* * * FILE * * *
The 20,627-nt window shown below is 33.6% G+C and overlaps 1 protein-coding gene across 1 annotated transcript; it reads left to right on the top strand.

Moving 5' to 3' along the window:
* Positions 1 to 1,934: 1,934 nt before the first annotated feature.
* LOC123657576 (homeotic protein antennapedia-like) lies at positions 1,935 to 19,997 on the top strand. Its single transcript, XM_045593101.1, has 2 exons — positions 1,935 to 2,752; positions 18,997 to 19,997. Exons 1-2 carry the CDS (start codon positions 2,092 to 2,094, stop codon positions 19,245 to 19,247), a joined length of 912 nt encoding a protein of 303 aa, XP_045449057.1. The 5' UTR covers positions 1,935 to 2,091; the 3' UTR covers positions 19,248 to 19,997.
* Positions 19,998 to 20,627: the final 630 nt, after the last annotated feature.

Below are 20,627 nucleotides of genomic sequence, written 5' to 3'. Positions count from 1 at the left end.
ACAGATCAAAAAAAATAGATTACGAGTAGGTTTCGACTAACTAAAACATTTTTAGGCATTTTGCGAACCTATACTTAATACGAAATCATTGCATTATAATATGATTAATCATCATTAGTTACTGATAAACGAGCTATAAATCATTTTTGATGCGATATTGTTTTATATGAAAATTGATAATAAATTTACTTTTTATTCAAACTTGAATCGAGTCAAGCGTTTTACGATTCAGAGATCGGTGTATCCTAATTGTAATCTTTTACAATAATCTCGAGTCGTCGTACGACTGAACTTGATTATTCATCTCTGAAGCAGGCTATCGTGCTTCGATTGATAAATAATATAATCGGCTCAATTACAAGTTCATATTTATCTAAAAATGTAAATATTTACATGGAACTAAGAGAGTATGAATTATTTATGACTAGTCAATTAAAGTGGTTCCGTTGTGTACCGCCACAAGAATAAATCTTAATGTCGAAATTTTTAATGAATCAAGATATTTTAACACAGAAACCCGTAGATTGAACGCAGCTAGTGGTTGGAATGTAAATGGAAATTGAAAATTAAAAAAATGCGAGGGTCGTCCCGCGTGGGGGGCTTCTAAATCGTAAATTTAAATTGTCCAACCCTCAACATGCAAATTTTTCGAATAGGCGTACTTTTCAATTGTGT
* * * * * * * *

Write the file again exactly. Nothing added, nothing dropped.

The 20,627-nt window shown below is 33.6% G+C and overlaps 1 protein-coding gene across 1 annotated transcript; it reads left to right on the top strand.

Moving 5' to 3' along the window:
* Positions 1 to 1,934: 1,934 nt before the first annotated feature.
* LOC123657576 (homeotic protein antennapedia-like) lies at positions 1,935 to 19,997 on the top strand. Its single transcript, XM_045593101.1, has 2 exons — positions 1,935 to 2,752; positions 18,997 to 19,997. Exons 1-2 carry the CDS (start codon positions 2,092 to 2,094, stop codon positions 19,245 to 19,247), a joined length of 912 nt encoding a protein of 303 aa, XP_045449057.1. The 5' UTR covers positions 1,935 to 2,091; the 3' UTR covers positions 19,248 to 19,997.
* Positions 19,998 to 20,627: the final 630 nt, after the last annotated feature.

Below are 20,627 nucleotides of genomic sequence, written 5' to 3'. Positions count from 1 at the left end.
ACAGATCAAAAAAAATAGATTACGAGTAGGTTTCGACTAACTAAAACATTTTTAGGCATTTTGCGAACCTATACTTAATACGAAATCATTGCATTATAATATGATTAATCATCATTAGTTACTGATAAACGAGCTATAAATCATTTTTGATGCGATATTGTTTTATATGAAAATTGATAATAAATTTACTTTTTATTCAAACTTGAATCGAGTCAAGCGTTTTACGATTCAGAGATCGGTGTATCCTAATTGTAATCTTTTACAATAATCTCGAGTCGTCGTACGACTGAACTTGATTATTCATCTCTGAAGCAGGCTATCGTGCTTCGATTGATAAATAATATAATCGGCTCAATTACAAGTTCATATTTATCTAAAAATGTAAATATTTACATGGAACTAAGAGAGTATGAATTATTTATGACTAGTCAATTAAAGTGGTTCCGTTGTGTACCGCCACAAGAATAAATCTTAATGTCGAAATTTTTAATGAATCAAGATATTTTAACACAGAAACCCGTAGATTGAACGCAGCTAGTGGTTGGAATGTAAATGGAAATTGAAAATTAAAAAAATGCGAGGGTCGTCCCGCGTGGGGGGCTTCTAAATCGTAAATTTAAATTGTCCAACCCTCAACATGCAAATTTTTCGAATAGGCGTACTTTTCAATTGTGT